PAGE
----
I did not like them for a long time because I thought they must be poor quality but now I own six including two Finns. They are practical firearms and have earned their place in history.Not sure what you mean by the socio-economic comment, but it would be easy to mistake it for snobbery.
Not so sure about that. I watch the people who come to my tables at the shows looking for Mosins.You seem to have a misconception of many of us who appreciate the old Mosin Nagant. I have 8 of them myself, and have absolutely no interest whatsoever in ever "sporterizing" or "tacticooling" one. My oldest is a Finnish M28 with an 1897 receiver. I bought it in the late '80s, my first surplus rifle.
My comment about their affordability was simply in reference to years back when some nice, unusual specimens could be had for well under $100, and not because I'm a poor, broke knuckle-dragger who can't afford a real gun.
I did say "many of us", not all of us. I kind of resent being lumped in with the tacticool crowd, thank you very much.Not so sure about that. I watch the people who come to my tables at the shows looking for Mosins.
Fun thread.In your not-so-humble opinion.
Plenty of us who have multiples of them feel otherwise. You just have to appreciate them for what they are, not for what you think they should be. If you're trying to compare them to a slick, modern hunting rifle, or even a Garand, you will be disappointed.
What they are is a sturdy, simple, reliable, accurate (enough) old battle rifle that served many millions of soldiers very well for the better part of a century. So go ahead and hate all you want. I kind of wish more people felt like you do, so demand and prices would decrease back to a more affordable level, but that's just selfish of me.
I have to admit, a Mosin is no Swedish Mauser. If I had to choose from a purely utilitarian perspective, I'd take a Swede or even an Enfield over a Mosin, any day of the week. I would definitely prefer my unissued Yugo M48 that I paid $150 for back in the day, or my K31, or M1 Garand, or better yet any number of very accurate, modern hunting rifles within arm's reach.When I got the bug for a war relic I was thinking Mosin. Probably because I'm frugal/cheap. After reading here and elsewhere I decided I'm not into muzzle flash, and least of all, recoil. Keep in mind I didn't know anything about anything. They all look pretty much the same to me. Someone brought up "Swedish Mauser's". After reading and looking around that's what I set my sights on. I got a fine 1902 all matching M38 for a good price and love it. I'd probably love a nice Mosin too, if that was what I stayed with. Then I lucked out, pretty sure anyway, and came up with a nice all matching 1918 NoI MKIII SMLE Enfield. I get the idea there's a lot of those old relics that are just the way you describe them.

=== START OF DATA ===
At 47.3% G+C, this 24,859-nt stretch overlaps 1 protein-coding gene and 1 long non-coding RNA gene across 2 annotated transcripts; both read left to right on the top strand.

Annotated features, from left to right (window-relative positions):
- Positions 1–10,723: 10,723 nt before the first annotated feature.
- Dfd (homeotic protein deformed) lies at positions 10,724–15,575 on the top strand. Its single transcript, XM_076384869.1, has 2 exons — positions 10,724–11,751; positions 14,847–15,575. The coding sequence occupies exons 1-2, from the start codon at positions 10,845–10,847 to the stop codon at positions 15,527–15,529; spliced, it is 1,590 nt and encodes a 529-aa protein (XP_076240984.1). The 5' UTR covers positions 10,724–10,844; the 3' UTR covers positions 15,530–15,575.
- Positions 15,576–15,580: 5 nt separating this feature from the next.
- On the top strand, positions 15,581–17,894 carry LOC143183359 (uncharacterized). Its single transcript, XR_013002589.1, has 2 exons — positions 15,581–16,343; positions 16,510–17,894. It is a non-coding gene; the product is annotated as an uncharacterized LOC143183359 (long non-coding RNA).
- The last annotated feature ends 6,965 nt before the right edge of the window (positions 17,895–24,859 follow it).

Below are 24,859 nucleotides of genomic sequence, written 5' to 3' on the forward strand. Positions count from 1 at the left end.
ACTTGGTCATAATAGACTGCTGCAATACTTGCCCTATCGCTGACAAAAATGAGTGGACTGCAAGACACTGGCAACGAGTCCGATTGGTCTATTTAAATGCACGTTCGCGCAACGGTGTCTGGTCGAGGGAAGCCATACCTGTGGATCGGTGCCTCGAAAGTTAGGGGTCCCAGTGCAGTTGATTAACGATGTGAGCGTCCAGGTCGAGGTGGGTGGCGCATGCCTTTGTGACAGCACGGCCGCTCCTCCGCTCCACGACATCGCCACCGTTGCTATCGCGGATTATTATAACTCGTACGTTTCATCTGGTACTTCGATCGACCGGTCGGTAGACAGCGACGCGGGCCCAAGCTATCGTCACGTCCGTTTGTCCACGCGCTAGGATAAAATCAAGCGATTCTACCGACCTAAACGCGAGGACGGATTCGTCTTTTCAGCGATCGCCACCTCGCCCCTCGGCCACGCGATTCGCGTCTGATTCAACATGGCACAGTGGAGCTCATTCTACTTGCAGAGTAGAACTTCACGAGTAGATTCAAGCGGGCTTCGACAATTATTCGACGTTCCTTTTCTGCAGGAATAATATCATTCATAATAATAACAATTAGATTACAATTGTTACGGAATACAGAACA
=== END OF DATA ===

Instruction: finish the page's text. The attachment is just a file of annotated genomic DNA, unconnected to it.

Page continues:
To be fair, most people could make almost the identical argument about the VW bug...which had an even shorter production run of about half the units. Not sure you could call either one a failure.While I appreciate the historical significance of the Mosin in WWll, I HATE these guns and wouldn’t take one for free. They are not fun to shoot, they are not smooth, cool, comfortable, or worthy of bragging. They are the Hi-point of rifles. I don’t understand the fascination wit the rifles, but I’m glad we can all make fun of them and those who own them, good naturedly of course.
Had a K98, and it was buttery smooth. However, the factory ammo was dogsh*. Since I don't reload, and I don't like corrosive ammo, I got rid of it. Now I have a 1903A3 which is much more accurate and has better sights.All the Mausers are gone now and this is what has happened.
Mosin operator's #1 mission...
Shoot a Nazi so you can get his K98
Yep, lots of folks like that. They only like "the best".It reminds me a little of the time I was showing a recently acquired Turkish Mauser to a friend, many years ago. He looked it over with disdain. To him a rifle is only a tool for hunting, nothing more; it's history is meaningless. Where I saw a really neat old gun, he just saw a clunky, heavy, beat-up old junker.
YES. They do become better shots with the scope - as long as it's from the bench.Because they can't shoot well and think if they add stuff to the gun that they will somehow become better shots?
Hate is a pretty strong word. Did one of them shoot your dog?While I appreciate the historical significance of the Mosin in WWll, I HATE these guns and wouldn’t take one for free. They are not fun to shoot, they are not smooth, cool, comfortable, or worthy of bragging. They are the Hi-point of rifles. I don’t understand the fascination wit the rifles, but I’m glad we can all make fun of them and those who own them, good naturedly of course.